Price: $19.95 (AUD)
Book Number: AMFB-14  Bookseller: Train World Pty Ltd
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A Railwayman's Journey
Ellis, Denny
ISBN: 0975787004
Australian Railway Historical Society (NSW) Redfern, NSW, Australia 2005 First Edition
 Soft Cover 448 pages b/w photos - This book is the detailed biography of a railwayman's climb up the coalface from Probationary Junior Porter to Superintendent. A very personal and expanded history of the railways  New/No Jacket
Price: $25.00 (AUD)
Book Number: AANS-0026  Bookseller: Train World Pty Ltd
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A Stupid Undertaking : Seventy Years Playing with a Train Set - The Story of the South Australian Railways - Eyre Peninsular Division Model Railway System
Holden, Ralph
ISBN: 9781864770865
Railmac Publications Australia Elizabeth, South Australia 2012 First Edition
 Soft Cover 88 pages colour and b/w photos - A very readable description of Ralph's journey from a Hornby clockwork set to today's superb outdoor Kapinnie branch model.   New/No Jacket
Price: $18.20 (AUD)
Book Number: RM-EFOS  Bookseller: Train World Pty Ltd
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A Trackside Journey 2 : A Photographic Journey Through Victoria, NSW and South Australia
McBain, Trevor & Lewis, Billy
Trackside Publications Bacchus Marsh Victoria Australia 2013 First Edition
 Soft Cover 96 pages colour photos - the highly anticipated sequel to A Trackside Journey, is now available. A must buy for train enthusiasts; showcasing trains, locations and combo’s dating from the early 80s to present day. Produced entirely in Australia to the highest production standards, ATJ2 includes 96 full colour pages and a spectacular blue foil embossed title.   New/No Jacket
Price: $60.00 (AUD)
Book Number: TPA-003  Bookseller: Train World Pty Ltd
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A Trackside Journey : A Photographic Journey Through Victoria, NSW and South Australia
McBain, Andrew & McBain, trevor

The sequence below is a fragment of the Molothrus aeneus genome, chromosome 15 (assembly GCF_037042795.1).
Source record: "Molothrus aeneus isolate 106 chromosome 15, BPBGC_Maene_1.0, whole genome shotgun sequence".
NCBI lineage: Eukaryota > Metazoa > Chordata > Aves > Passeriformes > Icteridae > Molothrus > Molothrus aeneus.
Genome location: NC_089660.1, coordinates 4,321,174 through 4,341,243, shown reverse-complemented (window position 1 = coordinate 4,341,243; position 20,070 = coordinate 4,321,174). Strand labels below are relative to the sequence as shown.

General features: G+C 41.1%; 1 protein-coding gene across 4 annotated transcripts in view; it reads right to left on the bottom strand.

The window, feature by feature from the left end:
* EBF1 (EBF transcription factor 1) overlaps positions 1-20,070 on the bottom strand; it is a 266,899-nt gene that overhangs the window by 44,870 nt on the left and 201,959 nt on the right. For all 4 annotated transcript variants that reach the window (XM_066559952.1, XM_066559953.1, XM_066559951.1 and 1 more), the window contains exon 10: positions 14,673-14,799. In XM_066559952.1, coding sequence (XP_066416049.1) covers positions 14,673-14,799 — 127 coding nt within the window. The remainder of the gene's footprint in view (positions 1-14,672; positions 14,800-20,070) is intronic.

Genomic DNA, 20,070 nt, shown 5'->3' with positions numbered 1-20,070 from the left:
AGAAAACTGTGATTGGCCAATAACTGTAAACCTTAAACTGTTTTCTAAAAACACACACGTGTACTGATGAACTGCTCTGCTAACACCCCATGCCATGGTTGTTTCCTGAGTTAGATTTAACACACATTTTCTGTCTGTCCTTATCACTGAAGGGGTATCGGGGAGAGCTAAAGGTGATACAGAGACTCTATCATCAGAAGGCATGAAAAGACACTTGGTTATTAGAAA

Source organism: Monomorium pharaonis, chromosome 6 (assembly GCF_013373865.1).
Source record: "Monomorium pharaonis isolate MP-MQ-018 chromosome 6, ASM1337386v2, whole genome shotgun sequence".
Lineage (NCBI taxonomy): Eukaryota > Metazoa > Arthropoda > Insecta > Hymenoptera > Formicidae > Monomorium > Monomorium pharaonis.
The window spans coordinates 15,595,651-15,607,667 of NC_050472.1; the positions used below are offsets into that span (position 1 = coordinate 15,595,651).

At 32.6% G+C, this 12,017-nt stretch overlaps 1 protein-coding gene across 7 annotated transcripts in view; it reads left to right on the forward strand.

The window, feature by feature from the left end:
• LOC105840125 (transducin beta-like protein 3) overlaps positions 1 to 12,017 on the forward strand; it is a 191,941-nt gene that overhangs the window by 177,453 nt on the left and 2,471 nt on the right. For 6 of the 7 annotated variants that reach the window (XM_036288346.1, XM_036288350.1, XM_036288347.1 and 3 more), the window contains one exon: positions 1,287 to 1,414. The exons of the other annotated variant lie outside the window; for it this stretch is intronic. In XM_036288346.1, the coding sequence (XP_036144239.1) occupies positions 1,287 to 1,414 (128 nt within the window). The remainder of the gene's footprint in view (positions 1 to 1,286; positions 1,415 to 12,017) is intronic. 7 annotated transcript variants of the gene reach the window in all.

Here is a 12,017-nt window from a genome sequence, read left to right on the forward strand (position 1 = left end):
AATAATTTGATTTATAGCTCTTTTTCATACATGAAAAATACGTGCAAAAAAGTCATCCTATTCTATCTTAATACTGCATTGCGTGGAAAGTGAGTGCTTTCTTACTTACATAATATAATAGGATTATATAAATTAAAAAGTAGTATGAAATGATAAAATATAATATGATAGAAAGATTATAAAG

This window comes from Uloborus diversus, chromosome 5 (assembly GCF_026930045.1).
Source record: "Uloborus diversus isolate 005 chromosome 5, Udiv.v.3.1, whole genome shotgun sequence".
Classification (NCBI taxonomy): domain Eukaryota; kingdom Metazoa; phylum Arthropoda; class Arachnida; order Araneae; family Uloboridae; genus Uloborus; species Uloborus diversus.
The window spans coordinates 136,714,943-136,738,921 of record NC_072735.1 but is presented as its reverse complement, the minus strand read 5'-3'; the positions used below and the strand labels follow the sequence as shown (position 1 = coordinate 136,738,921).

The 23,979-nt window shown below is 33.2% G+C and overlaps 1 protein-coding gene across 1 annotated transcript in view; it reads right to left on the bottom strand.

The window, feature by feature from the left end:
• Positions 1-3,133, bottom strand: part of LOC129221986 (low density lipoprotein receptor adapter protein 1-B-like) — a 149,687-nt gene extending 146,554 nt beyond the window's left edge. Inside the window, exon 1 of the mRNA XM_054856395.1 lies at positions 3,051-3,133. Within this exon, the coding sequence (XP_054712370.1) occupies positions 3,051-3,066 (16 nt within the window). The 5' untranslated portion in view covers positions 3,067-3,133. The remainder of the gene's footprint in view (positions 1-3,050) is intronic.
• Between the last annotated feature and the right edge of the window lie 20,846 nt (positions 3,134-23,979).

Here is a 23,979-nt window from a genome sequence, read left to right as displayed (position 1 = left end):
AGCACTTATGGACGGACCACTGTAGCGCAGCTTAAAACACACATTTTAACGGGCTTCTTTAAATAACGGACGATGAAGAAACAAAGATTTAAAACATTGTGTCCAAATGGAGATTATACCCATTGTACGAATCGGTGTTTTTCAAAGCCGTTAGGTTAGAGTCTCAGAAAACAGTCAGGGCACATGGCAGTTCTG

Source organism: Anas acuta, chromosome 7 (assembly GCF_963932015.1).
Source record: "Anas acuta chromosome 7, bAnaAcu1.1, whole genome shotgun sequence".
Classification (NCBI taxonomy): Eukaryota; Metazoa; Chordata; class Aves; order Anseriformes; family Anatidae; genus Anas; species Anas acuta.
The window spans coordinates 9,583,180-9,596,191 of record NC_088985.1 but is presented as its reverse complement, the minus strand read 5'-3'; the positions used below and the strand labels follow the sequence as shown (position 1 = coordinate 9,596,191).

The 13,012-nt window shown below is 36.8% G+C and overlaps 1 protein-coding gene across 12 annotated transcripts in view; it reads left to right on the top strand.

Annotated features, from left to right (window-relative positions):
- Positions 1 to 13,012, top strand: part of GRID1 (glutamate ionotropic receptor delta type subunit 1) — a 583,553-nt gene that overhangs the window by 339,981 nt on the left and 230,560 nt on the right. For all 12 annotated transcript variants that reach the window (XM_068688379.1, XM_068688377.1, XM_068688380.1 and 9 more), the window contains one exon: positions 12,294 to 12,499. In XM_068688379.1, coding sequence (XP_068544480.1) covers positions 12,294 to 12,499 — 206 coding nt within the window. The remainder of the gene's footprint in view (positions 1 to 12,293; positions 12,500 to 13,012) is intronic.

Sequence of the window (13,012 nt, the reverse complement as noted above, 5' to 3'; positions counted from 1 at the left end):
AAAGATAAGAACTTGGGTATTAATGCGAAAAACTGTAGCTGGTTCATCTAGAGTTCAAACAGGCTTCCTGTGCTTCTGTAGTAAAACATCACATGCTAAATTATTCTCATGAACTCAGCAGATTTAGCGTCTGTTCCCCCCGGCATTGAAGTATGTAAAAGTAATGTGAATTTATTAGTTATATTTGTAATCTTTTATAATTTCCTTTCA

ISBN: 9780987102409
Trackside Publications Bacchus Marsh Victoria Australia 2011 First Edition
 Soft Cover 88 pages colour photos - a must buy for train enthusiasts. 88 Full colour pages (230 X 297mm) covering a huge variety of trains, locations and combo's dating from the early 80's to present day.   New/No Jacket
Price: $61.10 (AUD)
Book Number: TPA-001  Bookseller: Train World Pty Ltd
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Adelaide Trams Today
McNicol, Steve
Railmac Publications Australia Elizabeth, South Australia 2009 First Edition
 Soft Cover 20 pages colour and b/w photos - Until 1958, Trams in Adelaide formed a network spanning most of suburban Adelaide, with a history dating back to 1878. Adelaide ran horse trams from 1878 to 1914 and electric trams from 1909, but has primarily relied on buses for public transport since 1958. Today there is a single remaining tram line with three classes of electric tram, built in 1929, 2006 and 2009 respectively. The tram line connects the central business district of Adelaide, capital of South Australia, to the seaside suburb of Glenelg. In recent years the line has been extended again through the city to the Adelaide Railway Station and as far as the Adelaide Entertainment Centre in Hindmarsh. Electric trams and trolleybuses were Adelaide's main public transport throughout the life of the electric tram network and are enjoying a resurgence with the expansion of the remaining line and the first new tram purchases for more than 50 years. The early use of trams was for recreation as well as daily travel, by entire families and tourists. Until the 1950s, trams were used for family outings to the extent that the Municipal Tramways Trust (MTT) constructed gardens in the suburb of Kensington Gardens, extending the Kensington line to attract customers. By 1945 the MTT was collecting fares for 95 million trips annually - 295 trips per head of population. After the Great Depression, the maintenance of the tramway system and the purchase of new trams suffered. Competition from private buses, the MTT's own bus fleet and the growth of private car ownership all took patrons from the tram network. By the 1950s, the tram network was losing money and being replaced by an electric and petrol-driven bus fleet. Adelaide's tram history is preserved by a volunteer-run museum and tramway at St Kilda, and the continuing use of 1929 H Class trams on the remaining Glenelg tram line.  New/No Jacket
Price: $8.95 (AUD)
Book Number: ARMP-186  Bookseller: Train World Pty Ltd
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Along the Line in Tasmania : Book 2 - Private Lines